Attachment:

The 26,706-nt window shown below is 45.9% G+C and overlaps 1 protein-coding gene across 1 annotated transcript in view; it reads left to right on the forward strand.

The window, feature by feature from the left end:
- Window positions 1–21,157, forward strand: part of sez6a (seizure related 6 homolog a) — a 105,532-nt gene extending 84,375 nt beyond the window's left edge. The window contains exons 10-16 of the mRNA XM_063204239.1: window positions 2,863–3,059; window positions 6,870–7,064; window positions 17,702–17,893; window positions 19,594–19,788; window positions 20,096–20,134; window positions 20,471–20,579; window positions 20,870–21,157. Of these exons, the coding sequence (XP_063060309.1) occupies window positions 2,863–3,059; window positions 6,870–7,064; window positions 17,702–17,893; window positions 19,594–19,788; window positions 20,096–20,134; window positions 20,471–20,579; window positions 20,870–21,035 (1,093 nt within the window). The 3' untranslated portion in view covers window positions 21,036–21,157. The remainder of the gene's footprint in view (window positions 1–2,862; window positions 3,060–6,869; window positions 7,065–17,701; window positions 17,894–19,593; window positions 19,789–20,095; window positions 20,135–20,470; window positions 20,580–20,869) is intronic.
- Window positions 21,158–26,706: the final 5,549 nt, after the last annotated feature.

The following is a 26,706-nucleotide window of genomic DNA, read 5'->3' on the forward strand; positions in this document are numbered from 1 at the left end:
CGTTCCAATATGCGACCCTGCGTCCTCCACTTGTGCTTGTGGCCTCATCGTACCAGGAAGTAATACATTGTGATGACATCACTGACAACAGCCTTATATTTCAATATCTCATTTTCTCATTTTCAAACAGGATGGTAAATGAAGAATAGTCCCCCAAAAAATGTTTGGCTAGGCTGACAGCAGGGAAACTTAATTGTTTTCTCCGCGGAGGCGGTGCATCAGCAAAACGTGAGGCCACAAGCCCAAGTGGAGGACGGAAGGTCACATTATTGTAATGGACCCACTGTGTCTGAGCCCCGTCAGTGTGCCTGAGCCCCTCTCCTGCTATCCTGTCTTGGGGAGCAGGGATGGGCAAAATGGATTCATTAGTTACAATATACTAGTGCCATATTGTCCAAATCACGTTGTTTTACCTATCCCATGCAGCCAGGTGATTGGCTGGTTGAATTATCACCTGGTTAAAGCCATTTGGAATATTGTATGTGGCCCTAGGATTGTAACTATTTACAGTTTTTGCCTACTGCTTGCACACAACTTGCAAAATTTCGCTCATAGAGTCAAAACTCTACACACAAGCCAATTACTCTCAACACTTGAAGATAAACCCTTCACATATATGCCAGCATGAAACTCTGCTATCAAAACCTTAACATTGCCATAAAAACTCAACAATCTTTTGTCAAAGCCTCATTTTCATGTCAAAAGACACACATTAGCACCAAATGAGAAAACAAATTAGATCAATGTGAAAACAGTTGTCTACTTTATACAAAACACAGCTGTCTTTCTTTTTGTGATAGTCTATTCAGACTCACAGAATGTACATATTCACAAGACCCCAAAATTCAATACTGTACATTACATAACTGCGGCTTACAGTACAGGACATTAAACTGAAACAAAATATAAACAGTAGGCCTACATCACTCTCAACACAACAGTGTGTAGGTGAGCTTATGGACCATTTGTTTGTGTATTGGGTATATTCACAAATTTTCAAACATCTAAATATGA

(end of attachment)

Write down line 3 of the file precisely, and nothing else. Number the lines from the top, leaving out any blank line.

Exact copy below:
- Window positions 1–21,157, forward strand: part of sez6a (seizure related 6 homolog a) — a 105,532-nt gene extending 84,375 nt beyond the window's left edge. The window contains exons 10-16 of the mRNA XM_063204239.1: window positions 2,863–3,059; window positions 6,870–7,064; window positions 17,702–17,893; window positions 19,594–19,788; window positions 20,096–20,134; window positions 20,471–20,579; window positions 20,870–21,157. Of these exons, the coding sequence (XP_063060309.1) occupies window positions 2,863–3,059; window positions 6,870–7,064; window positions 17,702–17,893; window positions 19,594–19,788; window positions 20,096–20,134; window positions 20,471–20,579; window positions 20,870–21,035 (1,093 nt within the window). The 3' untranslated portion in view covers window positions 21,036–21,157. The remainder of the gene's footprint in view (window positions 1–2,862; window positions 3,060–6,869; window positions 7,065–17,701; window positions 17,894–19,593; window positions 19,789–20,095; window positions 20,135–20,470; window positions 20,580–20,869) is intronic.